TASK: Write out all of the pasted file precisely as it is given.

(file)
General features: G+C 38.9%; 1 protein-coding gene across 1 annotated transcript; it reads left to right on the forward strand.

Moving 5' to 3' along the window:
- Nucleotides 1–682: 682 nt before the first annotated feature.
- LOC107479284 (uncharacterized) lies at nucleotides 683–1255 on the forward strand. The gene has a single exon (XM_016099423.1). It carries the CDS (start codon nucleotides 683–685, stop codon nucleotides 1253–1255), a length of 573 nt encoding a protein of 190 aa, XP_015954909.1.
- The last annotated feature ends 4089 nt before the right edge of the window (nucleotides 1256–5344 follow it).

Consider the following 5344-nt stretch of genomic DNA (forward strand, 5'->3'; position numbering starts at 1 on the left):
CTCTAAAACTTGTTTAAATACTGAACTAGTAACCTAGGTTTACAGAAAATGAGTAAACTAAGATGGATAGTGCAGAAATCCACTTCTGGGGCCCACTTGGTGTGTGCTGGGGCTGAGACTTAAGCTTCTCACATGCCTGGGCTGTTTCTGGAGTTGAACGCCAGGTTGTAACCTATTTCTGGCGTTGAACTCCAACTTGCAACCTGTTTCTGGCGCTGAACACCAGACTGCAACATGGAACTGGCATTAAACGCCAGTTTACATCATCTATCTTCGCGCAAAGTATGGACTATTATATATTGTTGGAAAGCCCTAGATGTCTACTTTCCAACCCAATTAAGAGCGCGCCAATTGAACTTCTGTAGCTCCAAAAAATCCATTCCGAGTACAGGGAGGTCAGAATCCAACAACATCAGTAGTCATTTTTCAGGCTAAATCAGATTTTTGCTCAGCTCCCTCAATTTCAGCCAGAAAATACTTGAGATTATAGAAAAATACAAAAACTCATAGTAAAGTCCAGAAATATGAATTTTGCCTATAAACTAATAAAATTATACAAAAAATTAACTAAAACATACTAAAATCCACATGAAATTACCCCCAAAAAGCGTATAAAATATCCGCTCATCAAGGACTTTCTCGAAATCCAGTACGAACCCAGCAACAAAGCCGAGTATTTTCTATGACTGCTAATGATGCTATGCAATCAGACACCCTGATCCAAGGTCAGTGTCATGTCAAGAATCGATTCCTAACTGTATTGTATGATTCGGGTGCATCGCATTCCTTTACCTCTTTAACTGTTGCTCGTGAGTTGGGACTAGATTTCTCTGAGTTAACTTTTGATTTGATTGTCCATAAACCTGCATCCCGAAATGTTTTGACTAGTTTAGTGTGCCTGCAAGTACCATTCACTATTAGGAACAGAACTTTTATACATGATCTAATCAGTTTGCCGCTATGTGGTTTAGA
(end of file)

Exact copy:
General features: G+C 38.9%; 1 protein-coding gene across 1 annotated transcript; it reads left to right on the forward strand.

Moving 5' to 3' along the window:
- Nucleotides 1–682: 682 nt before the first annotated feature.
- LOC107479284 (uncharacterized) lies at nucleotides 683–1255 on the forward strand. The gene has a single exon (XM_016099423.1). It carries the CDS (start codon nucleotides 683–685, stop codon nucleotides 1253–1255), a length of 573 nt encoding a protein of 190 aa, XP_015954909.1.
- The last annotated feature ends 4089 nt before the right edge of the window (nucleotides 1256–5344 follow it).

Consider the following 5344-nt stretch of genomic DNA (forward strand, 5'->3'; position numbering starts at 1 on the left):
CTCTAAAACTTGTTTAAATACTGAACTAGTAACCTAGGTTTACAGAAAATGAGTAAACTAAGATGGATAGTGCAGAAATCCACTTCTGGGGCCCACTTGGTGTGTGCTGGGGCTGAGACTTAAGCTTCTCACATGCCTGGGCTGTTTCTGGAGTTGAACGCCAGGTTGTAACCTATTTCTGGCGTTGAACTCCAACTTGCAACCTGTTTCTGGCGCTGAACACCAGACTGCAACATGGAACTGGCATTAAACGCCAGTTTACATCATCTATCTTCGCGCAAAGTATGGACTATTATATATTGTTGGAAAGCCCTAGATGTCTACTTTCCAACCCAATTAAGAGCGCGCCAATTGAACTTCTGTAGCTCCAAAAAATCCATTCCGAGTACAGGGAGGTCAGAATCCAACAACATCAGTAGTCATTTTTCAGGCTAAATCAGATTTTTGCTCAGCTCCCTCAATTTCAGCCAGAAAATACTTGAGATTATAGAAAAATACAAAAACTCATAGTAAAGTCCAGAAATATGAATTTTGCCTATAAACTAATAAAATTATACAAAAAATTAACTAAAACATACTAAAATCCACATGAAATTACCCCCAAAAAGCGTATAAAATATCCGCTCATCAAGGACTTTCTCGAAATCCAGTACGAACCCAGCAACAAAGCCGAGTATTTTCTATGACTGCTAATGATGCTATGCAATCAGACACCCTGATCCAAGGTCAGTGTCATGTCAAGAATCGATTCCTAACTGTATTGTATGATTCGGGTGCATCGCATTCCTTTACCTCTTTAACTGTTGCTCGTGAGTTGGGACTAGATTTCTCTGAGTTAACTTTTGATTTGATTGTCCATAAACCTGCATCCCGAAATGTTTTGACTAGTTTAGTGTGCCTGCAAGTACCATTCACTATTAGGAACAGAACTTTTATACATGATCTAATCAGTTTGCCGCTATGTGGTTTAGA